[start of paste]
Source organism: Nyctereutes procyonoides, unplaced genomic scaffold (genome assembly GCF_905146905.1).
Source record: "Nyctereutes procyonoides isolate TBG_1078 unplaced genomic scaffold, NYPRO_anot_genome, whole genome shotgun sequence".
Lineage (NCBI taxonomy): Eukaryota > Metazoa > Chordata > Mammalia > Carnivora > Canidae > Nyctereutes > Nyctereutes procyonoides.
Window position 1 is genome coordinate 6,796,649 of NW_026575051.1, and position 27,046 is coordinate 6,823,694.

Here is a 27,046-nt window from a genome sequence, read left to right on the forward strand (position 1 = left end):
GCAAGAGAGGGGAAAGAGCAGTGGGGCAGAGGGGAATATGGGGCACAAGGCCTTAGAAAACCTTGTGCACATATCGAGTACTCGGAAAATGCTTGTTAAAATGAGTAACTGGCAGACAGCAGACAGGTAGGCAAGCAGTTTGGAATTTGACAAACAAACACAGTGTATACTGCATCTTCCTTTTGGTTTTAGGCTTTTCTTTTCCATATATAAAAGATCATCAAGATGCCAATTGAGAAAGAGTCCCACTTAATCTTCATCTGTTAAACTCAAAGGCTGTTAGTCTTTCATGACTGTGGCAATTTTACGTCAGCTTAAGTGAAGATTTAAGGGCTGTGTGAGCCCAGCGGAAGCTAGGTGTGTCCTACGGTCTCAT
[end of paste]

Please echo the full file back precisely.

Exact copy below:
Source organism: Nyctereutes procyonoides, unplaced genomic scaffold (genome assembly GCF_905146905.1).
Source record: "Nyctereutes procyonoides isolate TBG_1078 unplaced genomic scaffold, NYPRO_anot_genome, whole genome shotgun sequence".
Lineage (NCBI taxonomy): Eukaryota > Metazoa > Chordata > Mammalia > Carnivora > Canidae > Nyctereutes > Nyctereutes procyonoides.
Window position 1 is genome coordinate 6,796,649 of NW_026575051.1, and position 27,046 is coordinate 6,823,694.

Here is a 27,046-nt window from a genome sequence, read left to right on the forward strand (position 1 = left end):
GCAAGAGAGGGGAAAGAGCAGTGGGGCAGAGGGGAATATGGGGCACAAGGCCTTAGAAAACCTTGTGCACATATCGAGTACTCGGAAAATGCTTGTTAAAATGAGTAACTGGCAGACAGCAGACAGGTAGGCAAGCAGTTTGGAATTTGACAAACAAACACAGTGTATACTGCATCTTCCTTTTGGTTTTAGGCTTTTCTTTTCCATATATAAAAGATCATCAAGATGCCAATTGAGAAAGAGTCCCACTTAATCTTCATCTGTTAAACTCAAAGGCTGTTAGTCTTTCATGACTGTGGCAATTTTACGTCAGCTTAAGTGAAGATTTAAGGGCTGTGTGAGCCCAGCGGAAGCTAGGTGTGTCCTACGGTCTCAT